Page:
Iran owned its oil industry and refineries, but the United States and England now collaborated to cut off all its markets and drive it back into the Western-controlled oil economy. To the United States, which initially refused to support the British even on nationalization - thereby filling the British with the reasonable suspicion that the Americans were encouraging Mossadegh - the question, now that the British were out, was for the United States to carve out a share of the oil of a nation whose wealth it had unsuccessfully coveted since 1944. In principle, Mossadegh, who was now Premier, favored compensation to Anglo-Iranian, but the Americans saw the need to prevent genuine nationalization, however temporarily useful it was to be. Truman was unsympathetic to the British cause, but also feared that Iran's total success would set a dangerous precedent for Venezuela and nations where American oil interests were more direct. Mossadegh, whom Acheson regarded as a reactionary nationalist, was still less dangerous than a decisive British victory that might also bring on a Communist coup. "Perhaps the Iranians and the British will agree to have an international management group run the oil industry," Henry F. Grady, the recently retired United States ambassador to Teheran, suggested at the end of 1951. (20)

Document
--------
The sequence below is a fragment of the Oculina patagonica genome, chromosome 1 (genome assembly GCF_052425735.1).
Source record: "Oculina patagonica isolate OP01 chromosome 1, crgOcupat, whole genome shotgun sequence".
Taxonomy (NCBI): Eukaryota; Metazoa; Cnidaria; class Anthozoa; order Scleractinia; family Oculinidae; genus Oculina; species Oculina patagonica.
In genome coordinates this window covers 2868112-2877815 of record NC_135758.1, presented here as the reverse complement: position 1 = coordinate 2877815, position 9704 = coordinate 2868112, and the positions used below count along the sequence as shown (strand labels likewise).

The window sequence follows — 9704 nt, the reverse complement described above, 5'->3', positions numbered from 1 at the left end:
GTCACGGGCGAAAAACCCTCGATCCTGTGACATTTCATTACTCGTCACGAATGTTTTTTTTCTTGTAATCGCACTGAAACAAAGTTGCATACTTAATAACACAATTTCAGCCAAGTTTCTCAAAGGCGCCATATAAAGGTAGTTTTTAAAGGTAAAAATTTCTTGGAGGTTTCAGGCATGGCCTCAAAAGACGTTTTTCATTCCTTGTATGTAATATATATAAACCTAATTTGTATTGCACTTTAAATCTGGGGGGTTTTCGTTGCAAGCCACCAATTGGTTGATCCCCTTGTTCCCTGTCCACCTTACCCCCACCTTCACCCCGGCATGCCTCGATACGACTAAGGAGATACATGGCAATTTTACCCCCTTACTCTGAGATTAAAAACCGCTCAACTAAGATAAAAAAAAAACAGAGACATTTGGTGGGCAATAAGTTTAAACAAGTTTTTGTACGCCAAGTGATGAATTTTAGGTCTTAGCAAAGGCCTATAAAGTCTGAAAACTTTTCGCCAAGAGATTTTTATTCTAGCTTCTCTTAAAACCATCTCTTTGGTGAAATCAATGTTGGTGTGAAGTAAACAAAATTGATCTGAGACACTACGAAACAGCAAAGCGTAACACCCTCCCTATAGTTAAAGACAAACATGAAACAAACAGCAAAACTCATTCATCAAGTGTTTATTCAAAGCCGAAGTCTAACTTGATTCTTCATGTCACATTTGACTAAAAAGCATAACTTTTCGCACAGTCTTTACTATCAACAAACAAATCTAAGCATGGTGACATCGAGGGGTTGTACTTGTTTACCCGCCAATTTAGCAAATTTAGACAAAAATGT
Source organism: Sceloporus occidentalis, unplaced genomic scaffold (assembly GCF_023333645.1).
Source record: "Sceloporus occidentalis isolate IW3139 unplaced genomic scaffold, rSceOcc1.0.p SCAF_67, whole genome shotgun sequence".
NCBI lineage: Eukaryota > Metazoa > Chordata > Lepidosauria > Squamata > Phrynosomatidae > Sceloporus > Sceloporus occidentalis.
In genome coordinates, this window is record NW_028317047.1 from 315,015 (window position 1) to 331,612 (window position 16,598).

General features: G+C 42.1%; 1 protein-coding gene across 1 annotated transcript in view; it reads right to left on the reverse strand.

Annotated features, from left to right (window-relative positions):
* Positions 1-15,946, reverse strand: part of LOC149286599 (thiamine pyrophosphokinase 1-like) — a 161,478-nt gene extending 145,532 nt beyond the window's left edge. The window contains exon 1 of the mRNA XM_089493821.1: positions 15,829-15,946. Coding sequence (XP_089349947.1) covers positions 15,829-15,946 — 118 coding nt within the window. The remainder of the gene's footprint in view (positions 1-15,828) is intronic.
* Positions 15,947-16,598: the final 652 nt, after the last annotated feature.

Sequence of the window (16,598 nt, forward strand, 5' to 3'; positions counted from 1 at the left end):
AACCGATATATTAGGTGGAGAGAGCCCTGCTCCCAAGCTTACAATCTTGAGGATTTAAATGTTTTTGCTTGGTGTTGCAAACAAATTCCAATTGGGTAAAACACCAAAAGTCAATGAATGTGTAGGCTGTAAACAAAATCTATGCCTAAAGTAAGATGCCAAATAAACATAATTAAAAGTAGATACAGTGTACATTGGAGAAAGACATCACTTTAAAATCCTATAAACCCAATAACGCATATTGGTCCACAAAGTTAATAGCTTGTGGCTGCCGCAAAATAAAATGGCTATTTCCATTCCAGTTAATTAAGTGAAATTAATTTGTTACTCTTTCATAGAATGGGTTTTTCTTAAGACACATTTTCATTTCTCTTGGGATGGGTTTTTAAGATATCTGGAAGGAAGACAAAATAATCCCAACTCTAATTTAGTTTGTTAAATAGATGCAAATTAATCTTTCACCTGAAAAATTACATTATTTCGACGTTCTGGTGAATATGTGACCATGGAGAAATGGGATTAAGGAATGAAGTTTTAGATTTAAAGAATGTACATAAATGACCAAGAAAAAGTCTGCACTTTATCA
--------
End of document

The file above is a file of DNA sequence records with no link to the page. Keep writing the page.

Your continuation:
The British themselves, it soon became clear, had less power in the situation than the much more cautious Americans, who were the only ones able to supply them with desperately needed oil, and they permitted the United States to take the initiative as mediators, quite convinced the Americans had concocted the crisis in the first place to attain their long-standing goal of penetrating Iran. The British, in any event, abandoned their contemplated invasion of Iran. During November, Mossadegh visited Washington and received royal treatment, and for a brief period it appeared possible that America would aid him and exclude the British. But on November 7, Sir Anthony Eden formally assured Acheson and Harriman that London would welcome American participation in a reorganized oil consortium - an offer Harriman berated him for being long overdue, its delay having been a major source of the trouble. Under the new circumstances, the Americans would find a new way to handle Mossadegh. Washington now moved toward closer cooperation with the British, cutting off all military and most economic aid to Teheran at the same time. By mid-1952, however, British patience was running thin, and the presence of American oilmen in Teheran aroused their suspicions, despite State Department disavowals of approval. During the fall, Washington feared once more that British intransigence on the Iranian share of oil might open the door to a Tudeh Party coup, and in November the United States secretly decided to buy Iranian oil to buoy up the bankrupt Iranian economy, publicly authorizing United States firms to do so the following month. But the British wanted Mossadegh out of office, and United States efforts to drag them along on a new compromise - one that would have allocated American firms half of Iran's oil output - failed. (21)